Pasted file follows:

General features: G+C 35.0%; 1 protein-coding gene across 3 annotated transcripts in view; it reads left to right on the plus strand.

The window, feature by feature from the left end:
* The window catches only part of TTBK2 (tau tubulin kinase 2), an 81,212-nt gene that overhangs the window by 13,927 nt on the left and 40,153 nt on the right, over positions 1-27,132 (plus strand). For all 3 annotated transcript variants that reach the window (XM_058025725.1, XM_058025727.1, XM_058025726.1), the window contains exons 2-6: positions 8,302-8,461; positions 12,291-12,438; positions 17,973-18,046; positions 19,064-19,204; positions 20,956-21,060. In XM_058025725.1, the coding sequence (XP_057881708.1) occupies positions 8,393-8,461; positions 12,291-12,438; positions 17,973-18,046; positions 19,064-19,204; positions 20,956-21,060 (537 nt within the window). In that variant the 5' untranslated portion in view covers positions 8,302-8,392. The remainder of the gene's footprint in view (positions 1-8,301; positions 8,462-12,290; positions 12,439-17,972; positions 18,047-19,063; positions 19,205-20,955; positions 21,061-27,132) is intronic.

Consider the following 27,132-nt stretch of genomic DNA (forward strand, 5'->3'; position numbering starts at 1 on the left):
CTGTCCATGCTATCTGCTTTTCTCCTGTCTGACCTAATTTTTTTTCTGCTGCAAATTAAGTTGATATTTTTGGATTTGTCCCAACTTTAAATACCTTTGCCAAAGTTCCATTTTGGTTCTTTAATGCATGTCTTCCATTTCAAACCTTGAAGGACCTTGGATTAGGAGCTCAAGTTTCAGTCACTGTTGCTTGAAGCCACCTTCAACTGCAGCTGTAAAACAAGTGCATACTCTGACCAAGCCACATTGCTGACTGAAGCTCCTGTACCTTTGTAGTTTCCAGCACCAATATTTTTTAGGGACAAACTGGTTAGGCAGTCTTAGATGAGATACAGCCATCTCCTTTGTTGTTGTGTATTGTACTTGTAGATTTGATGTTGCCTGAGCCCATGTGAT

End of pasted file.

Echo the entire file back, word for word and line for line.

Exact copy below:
General features: G+C 35.0%; 1 protein-coding gene across 3 annotated transcripts in view; it reads left to right on the plus strand.

The window, feature by feature from the left end:
* The window catches only part of TTBK2 (tau tubulin kinase 2), an 81,212-nt gene that overhangs the window by 13,927 nt on the left and 40,153 nt on the right, over positions 1-27,132 (plus strand). For all 3 annotated transcript variants that reach the window (XM_058025725.1, XM_058025727.1, XM_058025726.1), the window contains exons 2-6: positions 8,302-8,461; positions 12,291-12,438; positions 17,973-18,046; positions 19,064-19,204; positions 20,956-21,060. In XM_058025725.1, the coding sequence (XP_057881708.1) occupies positions 8,393-8,461; positions 12,291-12,438; positions 17,973-18,046; positions 19,064-19,204; positions 20,956-21,060 (537 nt within the window). In that variant the 5' untranslated portion in view covers positions 8,302-8,392. The remainder of the gene's footprint in view (positions 1-8,301; positions 8,462-12,290; positions 12,439-17,972; positions 18,047-19,063; positions 19,205-20,955; positions 21,061-27,132) is intronic.

Consider the following 27,132-nt stretch of genomic DNA (forward strand, 5'->3'; position numbering starts at 1 on the left):
CTGTCCATGCTATCTGCTTTTCTCCTGTCTGACCTAATTTTTTTTCTGCTGCAAATTAAGTTGATATTTTTGGATTTGTCCCAACTTTAAATACCTTTGCCAAAGTTCCATTTTGGTTCTTTAATGCATGTCTTCCATTTCAAACCTTGAAGGACCTTGGATTAGGAGCTCAAGTTTCAGTCACTGTTGCTTGAAGCCACCTTCAACTGCAGCTGTAAAACAAGTGCATACTCTGACCAAGCCACATTGCTGACTGAAGCTCCTGTACCTTTGTAGTTTCCAGCACCAATATTTTTTAGGGACAAACTGGTTAGGCAGTCTTAGATGAGATACAGCCATCTCCTTTGTTGTTGTGTATTGTACTTGTAGATTTGATGTTGCCTGAGCCCATGTGAT